New Shadow Chancellor Ed Balls spent Wednesday morning debating issues including recycling, school lunches and whether football is a man's game with a more youthful governing body - the student parliament at cross-communal secondary JCoSS.
Mr Balls was at the Barnet school to meet pupils from its first intake who have been elected by their peers to serve in the JCoSS cabinet.
Along with JCoSS chair Gerald Ronson, he talked to the representatives for education, health, sport and the environment.
He praised pupils for being "much less unruly" than their Commons counterparts, but was surprised to learn that at JCoSS, the prime minister handles the funds.
Mr Balls offered the group policy advice, suggesting that the health secretary run a poll about lunch preferences, and urging a PMQs-style panel session for pupils to air educational concerns.
Informed of the school's new drama group, GLoSS - inspired by the cult TV series, Glee - Mr Balls revealed himself as a Glee fan, albeit preferring Journey's original version of Don't Stop Believing to the one performed by the show's cast.
Accepting congratulations on his new job, he said it had been "a pretty turbulent week" for Labour following Alan Johnson's resignation for personal reasons. "It's a big change to be back at the economy. While I am pleased to do this, the last thing I wanted was for it to happen this way." He joked, however, that the handover of his previous duties as Shadow Home Secretary had been easy, given that his wife Yvette Cooper had succeeded him.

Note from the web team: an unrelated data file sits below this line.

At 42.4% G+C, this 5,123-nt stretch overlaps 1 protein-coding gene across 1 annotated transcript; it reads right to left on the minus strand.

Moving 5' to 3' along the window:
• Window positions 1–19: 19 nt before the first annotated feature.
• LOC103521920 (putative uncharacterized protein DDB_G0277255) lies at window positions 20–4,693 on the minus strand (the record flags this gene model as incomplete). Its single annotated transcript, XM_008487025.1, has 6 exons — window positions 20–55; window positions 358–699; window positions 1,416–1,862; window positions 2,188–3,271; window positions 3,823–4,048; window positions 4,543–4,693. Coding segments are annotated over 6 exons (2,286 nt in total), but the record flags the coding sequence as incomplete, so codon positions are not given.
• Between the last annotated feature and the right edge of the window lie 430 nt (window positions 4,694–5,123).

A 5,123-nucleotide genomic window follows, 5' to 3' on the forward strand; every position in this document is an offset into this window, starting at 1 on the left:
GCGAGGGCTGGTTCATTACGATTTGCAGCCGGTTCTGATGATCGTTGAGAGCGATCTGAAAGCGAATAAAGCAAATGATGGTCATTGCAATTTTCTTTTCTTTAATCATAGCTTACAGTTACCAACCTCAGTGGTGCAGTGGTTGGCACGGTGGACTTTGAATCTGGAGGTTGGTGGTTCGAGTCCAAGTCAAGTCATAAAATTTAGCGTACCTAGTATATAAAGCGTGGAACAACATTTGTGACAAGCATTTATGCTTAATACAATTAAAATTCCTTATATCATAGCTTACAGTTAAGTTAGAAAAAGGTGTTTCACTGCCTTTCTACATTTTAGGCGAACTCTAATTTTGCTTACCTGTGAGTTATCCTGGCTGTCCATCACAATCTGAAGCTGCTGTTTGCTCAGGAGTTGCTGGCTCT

Mr Balls was Schools Secretary when JCoSS was being set up and was present when the building's foundation stone was laid. It was great, he said, to return to see it operational.
"For me it's the end of an exciting period, but for the school this is just the first step. Being here and seeing it makes me want to be 11-years-old again."
Praising Jewish schools for their "great passion, love of learning and drive to succeed", he was cautious in his comments about Michael Gove's free schools plan. "My problem is not the idea of new schools being set up but the idea of there being a massive excess of places at some schools and competition at others. But for a school like this there was definitely a need."
He added that JCoSS was the first school he had seen with a parliament modelled on Westminster rather than a student council. "It's very impressive - the students should make the most of it."